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How To Burn A Dvd On A Mac

I’ve already talked about how you can burn CDs and DVDs in Windows, so now it’s time to learn how to burn discs in OS X. It’s worth noting that even though you can burn Blu-ray discs in Windows, you can’t in OS X because no Mac computers include built-in Blu-ray support.

This really isn’t a big deal because most Windows computers don’t have Blu-ray burners either and most people still burn DVDs and CDs. Also, judging by how Apple completely removed the optical drive from the new MacBook and MacBook Air, burning CDs and DVDs on Macs is probably going to be a thing of the past pretty soon whether you like it or not.

Table of Contents

Now when it comes to burning discs on a Mac, there are usually a couple of scenarios: burn a data disc or ISO image, burn an audio CD or burn a video DVD playable in a DVD player. Depending on what type task you need to complete, you may have to use different software.

In this article, I’ll talk about how you can burn a disc in OS X for multiple purposes. I’ll also mention some alternatives for Mac that you can use to burn CDs and DVDs. Unfortunately, with Macs, you just have fewer choices. For example, Apple has iMovie for making awesome edited movies, but you can’t use iMovie to burn a DVD!

Burn a Data Disc or ISO Image

Let’s start with the easy stuff first: burning a simple data disc or an ISO image file. For an ISO image, check out my previous post on burning ISO images using OS X. Burning a data disc is also really easy.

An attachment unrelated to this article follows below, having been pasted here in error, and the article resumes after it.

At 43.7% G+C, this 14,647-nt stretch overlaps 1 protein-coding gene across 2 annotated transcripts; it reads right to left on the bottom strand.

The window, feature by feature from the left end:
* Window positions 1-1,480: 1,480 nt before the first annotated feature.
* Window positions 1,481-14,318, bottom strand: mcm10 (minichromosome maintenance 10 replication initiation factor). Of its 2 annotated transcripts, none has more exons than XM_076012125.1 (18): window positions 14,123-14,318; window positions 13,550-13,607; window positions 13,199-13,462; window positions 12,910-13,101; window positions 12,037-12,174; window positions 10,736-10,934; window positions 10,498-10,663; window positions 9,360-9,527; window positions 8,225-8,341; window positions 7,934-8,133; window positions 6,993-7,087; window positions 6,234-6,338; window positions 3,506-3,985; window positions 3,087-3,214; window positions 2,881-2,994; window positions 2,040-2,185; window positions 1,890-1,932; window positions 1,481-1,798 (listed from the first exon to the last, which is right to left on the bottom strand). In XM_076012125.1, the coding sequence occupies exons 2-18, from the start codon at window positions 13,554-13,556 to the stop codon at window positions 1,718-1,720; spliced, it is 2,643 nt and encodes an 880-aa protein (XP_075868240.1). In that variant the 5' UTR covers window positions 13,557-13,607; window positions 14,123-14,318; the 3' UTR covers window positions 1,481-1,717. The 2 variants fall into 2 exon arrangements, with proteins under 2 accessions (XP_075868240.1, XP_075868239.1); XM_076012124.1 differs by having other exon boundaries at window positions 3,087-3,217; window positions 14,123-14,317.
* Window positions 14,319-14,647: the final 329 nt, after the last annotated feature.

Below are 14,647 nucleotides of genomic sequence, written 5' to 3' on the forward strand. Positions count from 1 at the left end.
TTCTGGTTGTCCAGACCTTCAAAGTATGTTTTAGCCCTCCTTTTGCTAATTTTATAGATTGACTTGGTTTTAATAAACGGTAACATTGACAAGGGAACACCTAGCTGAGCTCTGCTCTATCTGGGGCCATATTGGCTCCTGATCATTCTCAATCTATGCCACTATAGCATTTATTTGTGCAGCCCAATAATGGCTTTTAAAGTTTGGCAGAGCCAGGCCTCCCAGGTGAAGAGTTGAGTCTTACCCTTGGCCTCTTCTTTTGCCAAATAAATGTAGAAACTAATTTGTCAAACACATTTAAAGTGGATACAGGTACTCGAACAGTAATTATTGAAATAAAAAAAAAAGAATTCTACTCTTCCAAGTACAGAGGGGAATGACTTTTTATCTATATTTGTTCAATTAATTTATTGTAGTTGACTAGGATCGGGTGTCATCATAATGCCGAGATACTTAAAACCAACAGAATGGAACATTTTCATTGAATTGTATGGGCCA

The first thing you need to do is copy all the data you want to burn into a folder. It really doesn’t matter where the folder is located or what name you give the folder; it should just all be in one place.

Next, you can give your disc a name and choose the burning speed, which should automatically be set to the max speed.

Burn Audio CD

In Windows, you can burn an audio CD using Windows Media Player. On a Mac, you can burn audio CDs using iTunes. Open iTunes and add all your music to your library. Once you have added your music, you need to create a playlist.

The Burn Settings dialog will appear where you can choose how you want to create your audio CD.

The main section is Disc Format, where you can choose from an Audio CD (72 minutes), an MP3 CD (700 MB) or a Data CD/DVD. For an audio CD, you can choose how long the gap between songs should be, use Sound Check to make sure the volume is consistent across all songs and include CD text so that the song name, artist, etc. are displayed on disc players.

Burn Video DVD

In Windows, you can burn a DVD using Windows DVD Maker or a third-party program if you don’t have Windows 7, but on Mac there is no official software from Apple for burning DVDs. There used to be iDVD Author, but that was part of iLife 11, which you can still buy, but it’s old and probably not worth the money.

Note that if you video is not in the correct format, you will get a message saying it is incompatible and asking if you would like to convert it to the proper format. You need to have videos in MPG format in order to use this program.

That’s about it! It’s not fancy and the navigation controls for the DVD are pretty basic, but it gets the job done for free. If you are interested in creating custom themes for your DVD, customizing text and buttons, etc., then you’ll need to shell out some money for a DVD authoring program.

The most popular ones for Mac are Roxio MyDVD for $49.99 and Voilabits DVDCreator for $39.99. Roxio has been around for ages and their software is excellent.